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From an exercise in Kochan's Programming in C, following a chapter on C's null-terminated strings:

Write a function called removeString to remove a specified number of characters from a character string. The function should take three arguments: the source string, the starting index number in the source string, and the number of characters to remove. So, if the character array text contains the string "the wrong son", the call

removeString (text, 4, 6);

has the effect of removing the characters “wrong “ (the word “wrong” plus the space that follows) from the array text. The resulting string inside text is then "the son".

I found the exercise interesting to implement. I know I could have used strlen to get the length of the string, but I like the idea of handling everything in a single pass (I imagine strlen has to traverse the characters looking for a null-byte).

Any comments/criticisms are welcome. Here's my solution:

void removeString (char text[], int index, int rm_length)
{
    int i;

    for ( i = 0; i < index; ++i )
        if ( text[i] == '\0' )
            return;

    for ( ; i < index + rm_length; ++i )
        if ( text[i] == '\0' ) {
            text[index] = '\0';
            return;
        }

    do {
        text[i - rm_length] = text[i];
    } while ( text[i++] != '\0' );
}

And a test drive

int main (void)
{
    char string1[] = "the wrong son";
    char string2[] = "the wrong son";
    char string3[] = "the wrong son";

    printf ("string1: %s\n", string1);
    printf ("string2: %s\n", string2);
    printf ("string3: %s\n\n", string3);

    printf ("removeString (string1, 13, 6)\n");
    removeString (string1, 13, 6);
    printf ("string1: %s\n\n", string1);

    printf ("removeString (string2, 11, 6)\n");
    removeString (string2, 11, 6);
    printf ("string2: %s\n\n", string2);

    printf ("removeString (string3, 4, 6)\n");
    removeString (string3, 4, 6);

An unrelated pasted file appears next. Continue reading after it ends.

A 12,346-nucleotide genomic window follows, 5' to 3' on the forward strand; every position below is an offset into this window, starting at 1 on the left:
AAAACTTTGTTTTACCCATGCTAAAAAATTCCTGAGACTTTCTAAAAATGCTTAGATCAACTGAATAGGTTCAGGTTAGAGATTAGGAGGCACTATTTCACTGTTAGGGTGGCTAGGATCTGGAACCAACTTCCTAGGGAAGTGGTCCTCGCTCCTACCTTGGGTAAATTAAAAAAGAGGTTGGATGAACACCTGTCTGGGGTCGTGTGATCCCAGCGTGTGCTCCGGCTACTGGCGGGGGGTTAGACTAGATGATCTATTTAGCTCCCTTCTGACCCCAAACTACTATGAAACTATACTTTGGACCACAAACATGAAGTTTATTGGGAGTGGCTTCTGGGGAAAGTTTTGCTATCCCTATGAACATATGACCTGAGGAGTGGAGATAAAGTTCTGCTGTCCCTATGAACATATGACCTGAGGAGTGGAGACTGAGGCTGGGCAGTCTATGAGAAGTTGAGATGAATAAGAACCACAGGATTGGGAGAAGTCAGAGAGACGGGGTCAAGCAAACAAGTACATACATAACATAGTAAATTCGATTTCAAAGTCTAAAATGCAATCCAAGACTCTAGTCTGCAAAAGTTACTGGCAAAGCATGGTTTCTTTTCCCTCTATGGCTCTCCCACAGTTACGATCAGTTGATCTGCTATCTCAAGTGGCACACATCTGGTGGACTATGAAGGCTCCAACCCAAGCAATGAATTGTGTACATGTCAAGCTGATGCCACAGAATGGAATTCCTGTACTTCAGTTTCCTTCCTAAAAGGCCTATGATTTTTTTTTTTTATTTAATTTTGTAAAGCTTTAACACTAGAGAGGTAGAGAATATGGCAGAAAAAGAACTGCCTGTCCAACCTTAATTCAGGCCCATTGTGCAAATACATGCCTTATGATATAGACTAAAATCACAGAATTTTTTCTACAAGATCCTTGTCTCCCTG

printf ("string3: %s\n\n", string3);

    return 0;
}

Output:

string1: the wrong son
string2: the wrong son
string3: the wrong son

removeString (string1, 13, 6)
string1: the wrong son

removeString (string2, 11, 6)
string2: the wrong s

removeString (string3, 4, 6)
string3: the son
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  • 1
    \$\begingroup\$ Looking at this, curious if int is always large enough index for every possible char[]. cprogramming.com/tutorial/secure.html may be of interest. \$\endgroup\$ – kph0x1 Jan 6 '16 at 14:09
  • \$\begingroup\$ Hm, I hadn't considered that. I guess a long or long long would be better? \$\endgroup\$ – ivan Jan 6 '16 at 18:45
5
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One quick stylistic comment.

Braces

for ( ; i < index + rm_length; ++i )
    if ( text[i] == '\0' ) {
        text[index] = '\0';
        return;
    }

Constructs like this are begging to have a subtle hidden bug in them. Always use braces if you have more than a single statement inside a for/if statement.

for (; i < index + rm_length; ++i) {
    if ( text[i] == '\0' ) {
        text[index] = '\0';
        return;
    }
}
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4
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  1. Two loops looking for the same thing: the null character within n characters. They just react differently. Confident with pipelines architectures, this will be faster. So instead of 2 loops, use

    rm_end = index + rm_length;
    for ( i = 0; i < rm_end; ++i ) {
      if ( text[i] == '\0' ) {
        if (i > index) {
          text[index] = '\0';
        }
        return;
      }
    }
    
  2. In C, strings are arrays and array sizes are best indexed with size_t, rather than int, long or long long. size_t is the return type of sizeof, so size_t is neither too small nor excessively wide to represent all possible string sizes. int may be too narrow. Note: strlen() returns type size_t. size_t is some unsigned type.

  3. C string functions typically return something. Returning the destination string could be useful with minimal cost.

Putting this all together:

char *removeString(char *text, size_t index, size_t rm_length) {
  size_t rm_end = index + rm_length;
  size_t i;

  for (i = 0; i < rm_end; i++) {
    if (text[i] == '\0') {
      if (i > index) {
        text[index] = '\0';
      }
      return text;
    }
  }

  do {
    text[i - rm_length] = text[i];
  } while (text[i++] != '\0');

  return text;
}